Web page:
But Pelosi said older Americans know that her party gave birth to Medicare during the Great Society. "We want to protect it and strengthen it. America's seniors have also known where Republicans stand, for four decades they have waged war on Medicare," she said.
The bill represented a political compromise of sorts - the new prescription drug benefit, coupled with federal subsidies designed to give private insurance companies incentives to establish new managed care plans around the country.
Republicans said these new plans, either preferred provider organizations or HMOs, would modernize Medicare, offering better coverage at lower cost. Democrats expressed skepticism, saying the plans marked the first step on the road toward privatization.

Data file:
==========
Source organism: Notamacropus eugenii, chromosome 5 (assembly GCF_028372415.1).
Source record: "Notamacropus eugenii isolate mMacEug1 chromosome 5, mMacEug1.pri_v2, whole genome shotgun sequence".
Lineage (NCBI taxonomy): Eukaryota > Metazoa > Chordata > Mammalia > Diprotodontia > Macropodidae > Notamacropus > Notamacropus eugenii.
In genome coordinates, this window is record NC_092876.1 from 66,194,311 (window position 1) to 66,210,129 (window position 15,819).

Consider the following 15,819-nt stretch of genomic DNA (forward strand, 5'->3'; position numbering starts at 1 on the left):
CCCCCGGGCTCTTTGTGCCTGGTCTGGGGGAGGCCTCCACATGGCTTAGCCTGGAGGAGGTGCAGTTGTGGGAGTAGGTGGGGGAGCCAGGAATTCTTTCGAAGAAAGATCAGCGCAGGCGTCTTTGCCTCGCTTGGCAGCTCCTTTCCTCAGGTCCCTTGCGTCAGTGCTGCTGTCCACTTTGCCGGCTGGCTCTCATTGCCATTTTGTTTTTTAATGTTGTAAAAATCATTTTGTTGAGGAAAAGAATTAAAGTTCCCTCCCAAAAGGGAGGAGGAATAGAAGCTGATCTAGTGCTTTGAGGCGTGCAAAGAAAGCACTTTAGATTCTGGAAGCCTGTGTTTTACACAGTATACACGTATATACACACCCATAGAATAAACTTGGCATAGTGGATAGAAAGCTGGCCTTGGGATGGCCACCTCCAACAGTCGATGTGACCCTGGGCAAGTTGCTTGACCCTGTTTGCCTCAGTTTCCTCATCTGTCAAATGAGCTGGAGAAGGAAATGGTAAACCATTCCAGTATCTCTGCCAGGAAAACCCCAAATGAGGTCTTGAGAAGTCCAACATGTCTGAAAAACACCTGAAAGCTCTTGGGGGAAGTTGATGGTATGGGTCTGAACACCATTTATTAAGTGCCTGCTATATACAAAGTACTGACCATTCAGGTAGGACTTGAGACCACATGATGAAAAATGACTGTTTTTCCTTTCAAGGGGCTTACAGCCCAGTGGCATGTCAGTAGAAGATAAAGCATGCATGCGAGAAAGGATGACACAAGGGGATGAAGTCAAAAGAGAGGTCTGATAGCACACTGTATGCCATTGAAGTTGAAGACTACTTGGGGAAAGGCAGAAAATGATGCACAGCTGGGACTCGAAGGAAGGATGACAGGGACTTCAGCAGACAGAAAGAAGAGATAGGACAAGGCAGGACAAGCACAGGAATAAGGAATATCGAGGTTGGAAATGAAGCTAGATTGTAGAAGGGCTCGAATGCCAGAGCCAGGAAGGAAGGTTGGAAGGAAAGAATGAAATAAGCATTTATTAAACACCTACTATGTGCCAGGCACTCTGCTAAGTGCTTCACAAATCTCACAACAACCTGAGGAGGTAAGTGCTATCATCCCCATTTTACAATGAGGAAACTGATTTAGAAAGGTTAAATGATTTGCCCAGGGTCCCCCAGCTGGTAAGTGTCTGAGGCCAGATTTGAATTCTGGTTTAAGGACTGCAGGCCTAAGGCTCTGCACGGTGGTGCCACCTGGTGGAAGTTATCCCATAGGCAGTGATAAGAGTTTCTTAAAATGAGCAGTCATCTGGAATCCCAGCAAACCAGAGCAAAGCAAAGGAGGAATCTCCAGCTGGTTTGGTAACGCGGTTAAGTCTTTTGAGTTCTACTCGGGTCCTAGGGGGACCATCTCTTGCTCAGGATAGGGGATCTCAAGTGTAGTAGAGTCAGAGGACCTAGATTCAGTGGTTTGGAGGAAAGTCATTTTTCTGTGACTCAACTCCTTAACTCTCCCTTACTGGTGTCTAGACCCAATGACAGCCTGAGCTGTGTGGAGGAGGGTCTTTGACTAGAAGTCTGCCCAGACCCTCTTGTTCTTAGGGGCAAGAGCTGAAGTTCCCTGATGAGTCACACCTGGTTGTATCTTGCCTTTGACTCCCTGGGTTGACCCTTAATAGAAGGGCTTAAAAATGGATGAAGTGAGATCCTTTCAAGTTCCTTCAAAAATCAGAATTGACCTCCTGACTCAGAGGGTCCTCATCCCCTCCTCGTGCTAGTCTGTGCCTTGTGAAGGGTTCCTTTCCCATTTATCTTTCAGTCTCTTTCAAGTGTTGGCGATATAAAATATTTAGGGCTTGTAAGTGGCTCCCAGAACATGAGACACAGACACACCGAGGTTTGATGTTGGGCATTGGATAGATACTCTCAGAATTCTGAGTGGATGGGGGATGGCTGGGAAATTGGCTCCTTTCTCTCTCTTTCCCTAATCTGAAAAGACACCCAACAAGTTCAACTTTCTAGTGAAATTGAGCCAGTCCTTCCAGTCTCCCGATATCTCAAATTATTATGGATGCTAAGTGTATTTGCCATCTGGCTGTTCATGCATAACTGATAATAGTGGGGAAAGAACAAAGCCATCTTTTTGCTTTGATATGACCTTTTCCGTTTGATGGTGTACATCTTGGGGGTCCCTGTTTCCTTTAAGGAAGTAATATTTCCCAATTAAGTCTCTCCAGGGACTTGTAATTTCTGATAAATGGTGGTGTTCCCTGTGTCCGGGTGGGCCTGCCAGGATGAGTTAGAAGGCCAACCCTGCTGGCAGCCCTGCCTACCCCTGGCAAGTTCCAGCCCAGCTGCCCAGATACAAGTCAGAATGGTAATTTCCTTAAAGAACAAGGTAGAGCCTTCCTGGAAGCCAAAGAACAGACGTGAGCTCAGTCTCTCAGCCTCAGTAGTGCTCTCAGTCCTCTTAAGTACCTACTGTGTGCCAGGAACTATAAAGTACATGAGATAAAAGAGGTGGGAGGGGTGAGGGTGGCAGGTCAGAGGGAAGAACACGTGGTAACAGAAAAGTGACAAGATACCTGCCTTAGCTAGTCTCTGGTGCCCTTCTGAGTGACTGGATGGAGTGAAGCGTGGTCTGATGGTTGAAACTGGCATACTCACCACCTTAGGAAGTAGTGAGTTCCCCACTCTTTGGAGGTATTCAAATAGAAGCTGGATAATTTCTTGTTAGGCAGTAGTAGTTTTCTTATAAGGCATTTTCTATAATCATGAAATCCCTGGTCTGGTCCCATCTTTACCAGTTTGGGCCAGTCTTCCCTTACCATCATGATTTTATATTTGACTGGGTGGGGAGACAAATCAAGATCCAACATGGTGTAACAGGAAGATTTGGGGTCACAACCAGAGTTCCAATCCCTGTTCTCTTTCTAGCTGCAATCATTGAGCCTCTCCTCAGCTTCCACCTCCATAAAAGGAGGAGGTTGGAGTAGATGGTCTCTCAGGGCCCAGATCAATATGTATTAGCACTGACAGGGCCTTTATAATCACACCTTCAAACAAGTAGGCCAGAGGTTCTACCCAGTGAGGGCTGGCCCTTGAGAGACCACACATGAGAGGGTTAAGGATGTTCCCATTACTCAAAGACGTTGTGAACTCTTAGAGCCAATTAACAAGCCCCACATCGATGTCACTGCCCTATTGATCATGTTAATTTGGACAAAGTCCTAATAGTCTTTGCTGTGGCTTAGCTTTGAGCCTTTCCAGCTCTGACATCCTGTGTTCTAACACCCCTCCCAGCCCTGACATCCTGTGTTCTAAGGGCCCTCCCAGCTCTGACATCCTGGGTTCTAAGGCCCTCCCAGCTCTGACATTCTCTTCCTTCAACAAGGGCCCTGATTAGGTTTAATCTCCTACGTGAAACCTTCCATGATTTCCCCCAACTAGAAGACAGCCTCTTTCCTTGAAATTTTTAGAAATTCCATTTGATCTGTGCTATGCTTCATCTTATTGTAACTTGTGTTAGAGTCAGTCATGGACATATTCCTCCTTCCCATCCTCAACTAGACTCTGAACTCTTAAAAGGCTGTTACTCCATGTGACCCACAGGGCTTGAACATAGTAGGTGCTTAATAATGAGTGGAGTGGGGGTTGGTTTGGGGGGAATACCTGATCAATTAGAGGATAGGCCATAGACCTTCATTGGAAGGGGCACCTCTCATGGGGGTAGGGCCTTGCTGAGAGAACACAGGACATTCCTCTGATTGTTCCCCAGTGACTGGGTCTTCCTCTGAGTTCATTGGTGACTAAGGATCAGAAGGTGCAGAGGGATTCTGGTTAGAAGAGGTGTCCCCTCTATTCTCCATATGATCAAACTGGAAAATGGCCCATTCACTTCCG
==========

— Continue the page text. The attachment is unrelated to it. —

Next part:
Dozens of lawmakers, participants and spectators both, waited out the drama of the middle-of-the-night roll call. Hastert, his lieutenants and Health and Human Services Department Secretary Tommy Thompson shuttled from one GOP holdout to another seeking enough votes to prevail.
White House spokeswoman Suzy DeFrancis said Mr. Bush lobbied about a dozen lawmakers by phone from the White House late Friday and early Saturday.
CBS News Correspondent Mark Knoller reports not all of them changed their minds, but in the end, the president got the vote he wanted.
The vote was stuck at 216 to 218 for over an hour, and the bill appeared on the verge of defeat, before a flurry of last-minute switches.